|So, once again, we entrusted our lives to the Tata motor corporation and a driver stoked up with vast quantities of sweet chai and pan. After a 6 hour bus trip back to NJP we jumped on an overnight train to Kolkata.
Remarkably the train left on time (first time since we arrived in India). We were also excited that we got berths together (a top & lower bunk), which makes it easier to keep an eye on your luggage. Since it was an overnight train we had planned to sleep most of the way and, from past experience, knew that the condition and disposition of your berth-mates was crucial for getting a good night's sleep. Naturally, we were very pleased to be sharing with, what appeared to be, a cute, seemingly quiet old couple. However, it was not long into the 15 hour trip, actually just after sun-set, when the true demons emerged. Without going into too much detail let us just tell you that we think they took it in shifts to produce an ongoing cacophony of noise related to eating a number of meals that all seemed to be wrapped in paper that had to be scrunched into tiny balls and then wrapped in individual plastic bags and stored in rattly old tin cans. Eating continued at various times through the night usually just after we had fallen asleep. Following the eating was a series of belches, flatulence, throat clearing and spitting. When not involved in these activities they were calling or receiving calls from their son every hour who was picking them up at the station when the train got in at 6am. Both of them obviously had hearing loss, so not only was the Bollywood ring tone set at maximum, but it was necessary to yell into the phone at a level that could probably be heard in Kolkata without the use of the phone.
Additionally, they also seemed to lose everything they owned every few minutes since they had to turn the 1000watt light on, positioned 2 inches from John's head, to search through the compartment for whatever they had lost. Christy, sleeping on the bottom bunk, attempted several times to turn over from her nap and give them the evil eye every time they woke her up, but was slightly terrified that every time she rolled over to look at them they were sitting on their bed staring, unblinkingly and in silence at her.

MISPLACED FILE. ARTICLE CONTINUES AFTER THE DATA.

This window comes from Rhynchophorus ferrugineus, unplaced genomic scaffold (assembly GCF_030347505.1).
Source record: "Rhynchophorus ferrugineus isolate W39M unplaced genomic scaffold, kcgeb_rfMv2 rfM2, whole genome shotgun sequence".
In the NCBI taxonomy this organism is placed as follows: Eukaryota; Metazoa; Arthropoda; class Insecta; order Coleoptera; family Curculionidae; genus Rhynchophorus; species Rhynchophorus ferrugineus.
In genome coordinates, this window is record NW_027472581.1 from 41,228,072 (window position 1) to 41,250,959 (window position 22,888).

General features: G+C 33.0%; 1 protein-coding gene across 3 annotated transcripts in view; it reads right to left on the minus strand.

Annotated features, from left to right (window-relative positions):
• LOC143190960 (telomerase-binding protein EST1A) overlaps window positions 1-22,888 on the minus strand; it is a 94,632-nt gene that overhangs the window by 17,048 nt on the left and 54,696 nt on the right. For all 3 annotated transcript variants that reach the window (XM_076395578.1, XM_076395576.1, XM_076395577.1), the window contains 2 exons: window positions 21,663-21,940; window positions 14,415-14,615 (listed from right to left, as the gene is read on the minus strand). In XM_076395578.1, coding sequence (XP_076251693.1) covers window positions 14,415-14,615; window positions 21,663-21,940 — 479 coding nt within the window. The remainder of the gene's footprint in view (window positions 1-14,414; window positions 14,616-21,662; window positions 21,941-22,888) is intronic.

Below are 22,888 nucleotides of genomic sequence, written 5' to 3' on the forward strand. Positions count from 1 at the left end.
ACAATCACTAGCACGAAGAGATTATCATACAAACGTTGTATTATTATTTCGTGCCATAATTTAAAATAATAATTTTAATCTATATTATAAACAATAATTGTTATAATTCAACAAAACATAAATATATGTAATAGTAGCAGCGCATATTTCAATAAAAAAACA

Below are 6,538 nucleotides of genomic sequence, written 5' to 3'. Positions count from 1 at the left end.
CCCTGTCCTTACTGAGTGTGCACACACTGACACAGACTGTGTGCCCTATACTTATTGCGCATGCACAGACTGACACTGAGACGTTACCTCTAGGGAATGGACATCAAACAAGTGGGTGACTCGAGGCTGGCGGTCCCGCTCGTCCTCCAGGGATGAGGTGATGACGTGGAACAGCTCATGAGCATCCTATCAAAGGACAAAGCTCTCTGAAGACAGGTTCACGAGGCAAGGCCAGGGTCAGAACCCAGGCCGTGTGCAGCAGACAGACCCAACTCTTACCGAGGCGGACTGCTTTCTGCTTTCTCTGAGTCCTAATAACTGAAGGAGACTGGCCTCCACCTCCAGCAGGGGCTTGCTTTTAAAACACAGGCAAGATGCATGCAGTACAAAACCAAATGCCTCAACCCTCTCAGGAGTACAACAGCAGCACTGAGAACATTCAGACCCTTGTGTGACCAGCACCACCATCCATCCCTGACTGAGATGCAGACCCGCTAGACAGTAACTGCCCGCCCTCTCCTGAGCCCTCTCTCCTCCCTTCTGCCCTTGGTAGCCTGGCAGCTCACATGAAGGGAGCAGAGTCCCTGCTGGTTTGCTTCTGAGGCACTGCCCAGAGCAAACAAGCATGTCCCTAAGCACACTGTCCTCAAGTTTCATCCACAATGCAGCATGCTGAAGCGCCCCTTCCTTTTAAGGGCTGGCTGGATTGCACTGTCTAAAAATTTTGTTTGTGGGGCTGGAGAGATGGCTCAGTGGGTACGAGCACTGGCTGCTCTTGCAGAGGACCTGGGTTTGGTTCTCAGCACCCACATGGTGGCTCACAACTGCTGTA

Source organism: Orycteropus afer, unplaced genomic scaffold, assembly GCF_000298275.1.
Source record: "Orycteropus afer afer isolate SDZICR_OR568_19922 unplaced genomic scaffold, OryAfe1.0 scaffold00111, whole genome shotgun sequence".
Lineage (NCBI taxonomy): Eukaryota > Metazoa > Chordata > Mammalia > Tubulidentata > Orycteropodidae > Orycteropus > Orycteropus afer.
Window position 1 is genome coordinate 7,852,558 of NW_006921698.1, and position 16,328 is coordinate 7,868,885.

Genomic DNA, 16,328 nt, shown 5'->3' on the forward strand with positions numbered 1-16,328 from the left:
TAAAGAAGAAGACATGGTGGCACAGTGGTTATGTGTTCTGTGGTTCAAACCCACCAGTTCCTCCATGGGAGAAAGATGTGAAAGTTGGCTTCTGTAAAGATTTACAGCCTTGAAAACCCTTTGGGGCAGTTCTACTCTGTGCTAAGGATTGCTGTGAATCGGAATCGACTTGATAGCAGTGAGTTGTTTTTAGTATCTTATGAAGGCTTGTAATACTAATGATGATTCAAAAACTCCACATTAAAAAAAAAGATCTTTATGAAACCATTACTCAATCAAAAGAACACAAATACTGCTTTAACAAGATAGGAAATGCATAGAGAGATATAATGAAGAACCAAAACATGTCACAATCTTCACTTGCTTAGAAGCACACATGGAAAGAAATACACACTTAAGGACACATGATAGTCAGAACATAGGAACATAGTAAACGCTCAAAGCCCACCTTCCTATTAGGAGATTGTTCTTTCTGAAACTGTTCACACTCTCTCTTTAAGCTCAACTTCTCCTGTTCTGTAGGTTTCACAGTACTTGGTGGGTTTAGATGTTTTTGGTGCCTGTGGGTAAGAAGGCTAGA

Anyway, applying what we had learned from our Buddhist retreat we took this as an opportunity to grow as individuals and to never trust cute old people.
Now, onto Kolkata (Calcutta)...
We weren't sure what to expect from this city of 15 million. Images of extreme poverty (this is where Mother Theresa was based) are pervasive, but in addition to this reality, the city is a very vibrant, progressive and interesting place. On one of our days here, we took a Bengali cooking class in a woman's home. Very interesting experience. Not only was the food delicious (we were given a recipe book so hope to re-create some dishes when we return home), but it was fascinating to cook in an Indian kitchen and to get perspective on everything from politics to education to religion in India.
On another day, we went on a four hour, guided walking tour through the Northern part of the city. Visiting vibrant markets, old palaces, a Jain temple and meandering through different neighborhoods was really worthwhile. We also enjoyed some excellent street food and some of the best lassis we've had (a fourth generation street stall used saffron water as a secret ingredient).
One happy discovery has been the modern metro. While (outdoor) India tends to be very dirty, the metro here is spotless. Much cleaner and cooler than NY, we can't quite understand why people don't litter, loiter or spit underground? It's a marvel!
On our last day, we visited the Victoria Monument. Built for the dead English queen (she died before it was completed), it's a massive, marble monument that looks like the US capital building. It boggles the mind how so many resources could have been spent on this, of all things? Still, it contained a very good museum on the history of Calcutta.
Took another night train, though this time it was comfortable and sparkling clean with very quiet berth-mates!